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Rice v. State

Florida Court of Appeals, First District

November 13, 2019

Mary Barbara Craig Rice, Appellant,
v.
State of Florida, Appellee.

         Not final until disposition of any timely and authorized motion under Fla. R. App. P. 9.330 or 9.331.

          On appeal from the Circuit Court for Escambia County. J. Scott Duncan, Judge.

          Andy Thomas, Public Defender, and Barbara J. Busharis, Assistant Public Defender, Tallahassee, for Appellant.

          Ashley Moody, Attorney General, Tallahassee, for Appellee.

          Rowe, J.

         Mary Barbara Craig Rice appeals her judgment and sentence for first-degree murder and accessory after the fact to first-degree murder. Rice's ill-fated love affair with a former inmate led to an eight-day, multi-state crime spree that caused the death of four women and Rice's conviction of these crimes. We agree with appointed counsel that the record contains no reversible error and affirm. See Anders v. California, 386 U.S. 738 (1967).

         Facts

         In the early morning hours of January 31, 2017, a guest of the Emerald Sands Inn heard six gunshots and called security. Security investigated and found two women-J.M. and A.G.-dead from gunshot wounds. The police officers investigating the murders suspected William Boyette was involved. Boyette and A.G. were involved in a tumultuous on-again, off-again relationship. A week before her murder, Boyette allegedly attacked A.G. and held her against her will because he believed that she stole drugs and money from him. The officers' suspicion that Boyette was involved in the shooting was confirmed after a witness reported that she saw Boyette outside J.M.'s and A.G.'s room right before hearing gunshots. Police also learned that Boyette's mother rented a dark-colored SUV seen at Emerald Sands on the night of the murder.

         While investigating the Emerald Sands murders, the police discovered a connection between Rice and Boyette. The two became pen pals while Boyette was in jail. After his release, witnesses saw Boyette at Rice's home and said the two were romantically involved. The day after the Emerald Sands murders, Rice told a family member that she had left town and was okay. The police obtained surveillance video of Rice at a Wal-Mart in Crestview, Florida two days after the murders. Rice bought two boxes of ammunition, hand warmers, and a sleeping bag. While Rice was inside the Wal-Mart, the police believed Boyette was waiting for her in a car outside.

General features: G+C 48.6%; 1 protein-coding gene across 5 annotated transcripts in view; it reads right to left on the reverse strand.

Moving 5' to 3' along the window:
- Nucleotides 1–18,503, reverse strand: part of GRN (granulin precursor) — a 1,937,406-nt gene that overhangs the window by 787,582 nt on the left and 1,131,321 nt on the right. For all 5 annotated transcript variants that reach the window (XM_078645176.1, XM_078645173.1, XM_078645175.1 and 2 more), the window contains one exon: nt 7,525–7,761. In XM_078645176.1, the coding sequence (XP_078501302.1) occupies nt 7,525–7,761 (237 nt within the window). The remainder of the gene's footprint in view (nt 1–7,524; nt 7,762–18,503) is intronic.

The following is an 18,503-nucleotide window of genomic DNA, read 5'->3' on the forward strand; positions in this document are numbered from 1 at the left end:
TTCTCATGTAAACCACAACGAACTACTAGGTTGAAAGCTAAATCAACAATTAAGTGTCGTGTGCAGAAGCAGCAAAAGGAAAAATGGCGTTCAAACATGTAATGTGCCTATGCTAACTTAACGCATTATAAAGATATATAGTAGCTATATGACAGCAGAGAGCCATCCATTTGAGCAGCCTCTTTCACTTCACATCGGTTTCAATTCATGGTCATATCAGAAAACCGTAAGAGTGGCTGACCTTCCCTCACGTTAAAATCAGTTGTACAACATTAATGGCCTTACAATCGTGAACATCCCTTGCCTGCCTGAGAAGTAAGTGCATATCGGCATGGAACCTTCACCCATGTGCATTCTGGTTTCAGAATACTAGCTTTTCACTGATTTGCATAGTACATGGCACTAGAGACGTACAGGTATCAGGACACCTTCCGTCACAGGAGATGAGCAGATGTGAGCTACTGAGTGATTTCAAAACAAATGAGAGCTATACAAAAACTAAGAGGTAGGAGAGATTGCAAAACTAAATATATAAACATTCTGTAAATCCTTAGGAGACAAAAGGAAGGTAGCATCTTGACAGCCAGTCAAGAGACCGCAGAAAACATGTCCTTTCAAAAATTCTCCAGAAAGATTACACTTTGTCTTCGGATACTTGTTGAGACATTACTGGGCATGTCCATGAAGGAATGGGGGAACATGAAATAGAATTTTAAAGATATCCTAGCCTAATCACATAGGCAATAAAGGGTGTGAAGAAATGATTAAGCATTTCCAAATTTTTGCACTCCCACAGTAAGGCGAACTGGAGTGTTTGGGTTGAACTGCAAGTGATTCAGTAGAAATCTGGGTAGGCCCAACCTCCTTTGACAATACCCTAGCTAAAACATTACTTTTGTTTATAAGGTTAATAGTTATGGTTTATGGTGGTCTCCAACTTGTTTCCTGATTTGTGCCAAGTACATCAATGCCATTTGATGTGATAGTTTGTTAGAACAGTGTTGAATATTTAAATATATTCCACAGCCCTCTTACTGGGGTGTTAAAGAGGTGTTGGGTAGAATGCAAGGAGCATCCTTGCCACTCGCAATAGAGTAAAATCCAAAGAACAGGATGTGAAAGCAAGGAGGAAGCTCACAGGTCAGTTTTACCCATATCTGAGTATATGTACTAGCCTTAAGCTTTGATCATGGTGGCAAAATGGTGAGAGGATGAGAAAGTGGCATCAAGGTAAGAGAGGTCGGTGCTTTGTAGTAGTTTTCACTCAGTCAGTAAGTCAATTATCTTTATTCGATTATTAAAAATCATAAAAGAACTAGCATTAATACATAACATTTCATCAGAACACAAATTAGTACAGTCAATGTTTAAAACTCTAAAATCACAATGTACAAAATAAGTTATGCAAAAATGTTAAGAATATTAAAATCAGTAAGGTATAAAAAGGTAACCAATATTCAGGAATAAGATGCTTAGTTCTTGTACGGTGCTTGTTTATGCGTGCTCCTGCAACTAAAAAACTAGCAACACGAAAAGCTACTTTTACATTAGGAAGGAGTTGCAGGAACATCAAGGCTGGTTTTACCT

Three days after the Emerald Sands murders, Boyette and Rice traveled to Lillian, Alabama, where a third woman, P.B., was murdered. Surveillance video from that day shows Boyette and Rice driving around town, first in a dark-covered SUV and later in a white Concorde. Boyette and Rice were observed driving those same vehicles near the home of P.B. Neighbors testified that they heard a loud pop before they saw the Concorde and the SUV drive away from the area near P.B.'s home. P.B's father-in-law found her lifeless body outside on the ground near where she parked her car. P.B. died from a gunshot wound to her face. The police learned that the Concorde observed on the surveillance video and by the witnesses belonged to P.B. Police found the dark-colored SUV abandoned about three miles from P.B.'s home.

         Two days after P.B.'s murder, Boyette and Rice were spotted in Pensacola, Florida, where the fourth woman, K.C., was murdered. A witness saw Boyette and Rice in the woods about a mile from Beulah Road where K.C.'s house was located. The day after Boyette and Rice were seen near K.C.'s house, K.C. did not report to work. And she did not drop her eighteen-month-old son off at daycare as scheduled. K.C.'s mother was worried and went to K.C.'s house to check on her daughter. She found K.C. leaning against a dresser in her son's nursery, facing the crib where the child was still sleeping. K.C.'s hands were bound with shoelaces and a white rope encircled her waist and hands to prevent her from moving her hands. K.C. suffered a gunshot wound to her head. Although she was still breathing when her mother found her, K.C. died the next day as a result of her injuries. Officers investigating K.C.'s murder found the Concorde owned by the third victim, P.B., abandoned three miles from K.C.'s home. And they discovered that K.C.'s car, a white Chevy Cobalt, was missing. Later that morning, witnesses saw Rice driving the Chevy Cobalt.

         The day after K.C.'s murder, police found the Chevy Cobalt parked at the West Point Motel in West Point, Georgia. The police found Rice and Boyette at the motel. Rice surrendered. Boyette did not. Moments after Rice surrendered, the police heard a gunshot from the motel room. They entered the room and found Boyette dead from a self-inflicted gunshot wound to the head.

         Rice was arrested and interviewed by police. She stated that after the Emerald Sands murders, Boyette showed up at her home covered in blood and carrying a small gun. Rice claimed that Boyette then forced her to leave with him in a dark-colored SUV. Rice alleged that Boyette forced her to comply with his demands by hitting her, holding her at gun point, and threatening to kill her. She denied any involvement in P.B.'s death or that she was at the scene of the murder. Instead, she claimed that Boyette duct-taped her to a tree in a wooded area on the outskirts of town. Some time later, Boyette returned driving P.B.'s car. Rice admitted that she was present when Boyette shot K.C. Rice entered ...


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